In two recent cases, the Court was asked to consider whether the operating air carrier, Primera Air Scandinavia A/S, was liable to pay the passengers compensation due to a delay. Primera Air refused to pay compensation to the passengers concerned, whose arrival at the airport of destination was delayed by 11 and 9.46 hours, respectively.

The cases referred to in the following are:

  • The Supreme Court of Denmark No 39/2015
  • The Supreme Court of Denmark No 41/2015

Technical errors

The delays were caused by a technical error on both planes. The position of the flaps on plane 1 did not appear on the correct switches and plane 2 experienced a fuel leakage.

The rules

According to article 6 and 7 of regulation (EC) No 261/2004, passengers have a right to compensation in case of a flight delay.

The Court of Justice of the European Union (CJEU) has already in the famous cases Sturgeon and Böck determined that passengers can plead the compensation rules of the regulation.

Furthermore, if passengers arrive at their destination 3 hours or more after the expected time of arrival, they are also entitled to compensation.

However, according to article 5 (3) of the regulation an operating air carrier is not obliged to pay compensation if it can prove that the cancellation was caused by extraordinary circumstances. The onus of proof was therefore on Primera Air to document that the technical errors could not have been avoided even if all reasonable measures had been taken.

According to the preamble section 14, extraordinary circumstances may occur in cases of political instability, meteorological conditions, security risks, unexpected flight safety shortcoming and strikes that affect the operation of the operating air carrier. The list is non-exhaustive.

The Court therefore had to determine whether the technical errors were "extraordinary circumstances" as understood in the regulation.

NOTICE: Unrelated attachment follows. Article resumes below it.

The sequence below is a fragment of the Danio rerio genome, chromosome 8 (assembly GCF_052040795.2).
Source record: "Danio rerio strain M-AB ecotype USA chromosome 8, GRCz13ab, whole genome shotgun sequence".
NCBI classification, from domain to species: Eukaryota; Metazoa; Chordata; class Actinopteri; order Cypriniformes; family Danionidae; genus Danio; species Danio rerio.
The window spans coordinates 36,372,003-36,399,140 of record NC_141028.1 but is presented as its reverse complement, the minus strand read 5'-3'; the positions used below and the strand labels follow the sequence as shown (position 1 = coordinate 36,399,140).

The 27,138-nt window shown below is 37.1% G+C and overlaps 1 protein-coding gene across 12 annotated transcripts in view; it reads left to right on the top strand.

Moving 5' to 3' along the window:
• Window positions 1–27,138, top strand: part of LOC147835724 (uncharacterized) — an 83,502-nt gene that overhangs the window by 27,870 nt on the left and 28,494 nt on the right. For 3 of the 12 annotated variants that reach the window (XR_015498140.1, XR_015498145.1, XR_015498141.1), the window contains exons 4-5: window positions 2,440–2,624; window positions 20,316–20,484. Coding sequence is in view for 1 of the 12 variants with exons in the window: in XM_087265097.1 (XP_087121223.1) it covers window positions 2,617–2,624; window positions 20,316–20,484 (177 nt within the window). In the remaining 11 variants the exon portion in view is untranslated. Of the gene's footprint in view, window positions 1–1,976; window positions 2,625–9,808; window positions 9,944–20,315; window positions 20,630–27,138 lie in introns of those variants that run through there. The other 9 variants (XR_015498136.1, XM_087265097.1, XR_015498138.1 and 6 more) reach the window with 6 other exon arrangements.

Extraordinary circumstances?

Due to the rough element in which the air carriers operate, technical errors must be expected of a certain frequency. Operating air carriers need ongoing maintenance to ensure safety on board. Technical errors that are caused by a lack of maintenance by the operating air carrier are not encompassed in the definition of extraordinary circumstances.

Due to the fact that article 5 (3) is an exception to the right to compensation, it is interpreted in a narrow manner.

On this basis, the Court ruled that the technical errors could not be seen as "extraordinary". They were by the Court regarded as ordinary errors which are to be expected in the field of operating air carriers and the errors were not outside of Primera Air's control. The possibility of the errors being hidden manufacturing flaws could not change this decision.

The passengers therefore had the right to a compensation in accordance with article 5 (3) and 7 (1) (b) of EUR 400.

The Court's ruling is expected to have a major significance in similar cases. Currently, there are no less than 1,300 similar cases in the county courts which have been suspended pending the outcome of the two cases in the Supreme Court.

The decision is in line with the decision of the EU-judgment and subsequent decisions in other EU-Member States. Thus, the decision is not a surprise.